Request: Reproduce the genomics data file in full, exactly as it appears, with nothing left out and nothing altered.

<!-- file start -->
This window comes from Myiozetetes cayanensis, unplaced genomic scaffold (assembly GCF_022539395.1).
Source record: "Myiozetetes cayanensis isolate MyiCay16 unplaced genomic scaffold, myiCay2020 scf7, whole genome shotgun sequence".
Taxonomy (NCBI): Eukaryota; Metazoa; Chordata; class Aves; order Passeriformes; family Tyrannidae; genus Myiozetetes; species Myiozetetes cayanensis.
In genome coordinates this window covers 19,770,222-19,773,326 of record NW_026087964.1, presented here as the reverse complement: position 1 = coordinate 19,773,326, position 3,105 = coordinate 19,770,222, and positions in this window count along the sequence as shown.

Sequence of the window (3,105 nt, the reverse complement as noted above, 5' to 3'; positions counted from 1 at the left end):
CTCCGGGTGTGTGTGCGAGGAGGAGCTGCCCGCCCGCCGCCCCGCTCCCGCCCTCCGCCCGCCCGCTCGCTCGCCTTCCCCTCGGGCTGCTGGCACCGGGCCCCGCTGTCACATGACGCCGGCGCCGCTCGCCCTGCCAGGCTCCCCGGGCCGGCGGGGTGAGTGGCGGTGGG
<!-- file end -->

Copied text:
This window comes from Myiozetetes cayanensis, unplaced genomic scaffold (assembly GCF_022539395.1).
Source record: "Myiozetetes cayanensis isolate MyiCay16 unplaced genomic scaffold, myiCay2020 scf7, whole genome shotgun sequence".
Taxonomy (NCBI): Eukaryota; Metazoa; Chordata; class Aves; order Passeriformes; family Tyrannidae; genus Myiozetetes; species Myiozetetes cayanensis.
In genome coordinates this window covers 19,770,222-19,773,326 of record NW_026087964.1, presented here as the reverse complement: position 1 = coordinate 19,773,326, position 3,105 = coordinate 19,770,222, and positions in this window count along the sequence as shown.

Sequence of the window (3,105 nt, the reverse complement as noted above, 5' to 3'; positions counted from 1 at the left end):
CTCCGGGTGTGTGTGCGAGGAGGAGCTGCCCGCCCGCCGCCCCGCTCCCGCCCTCCGCCCGCCCGCTCGCTCGCCTTCCCCTCGGGCTGCTGGCACCGGGCCCCGCTGTCACATGACGCCGGCGCCGCTCGCCCTGCCAGGCTCCCCGGGCCGGCGGGGTGAGTGGCGGTGGG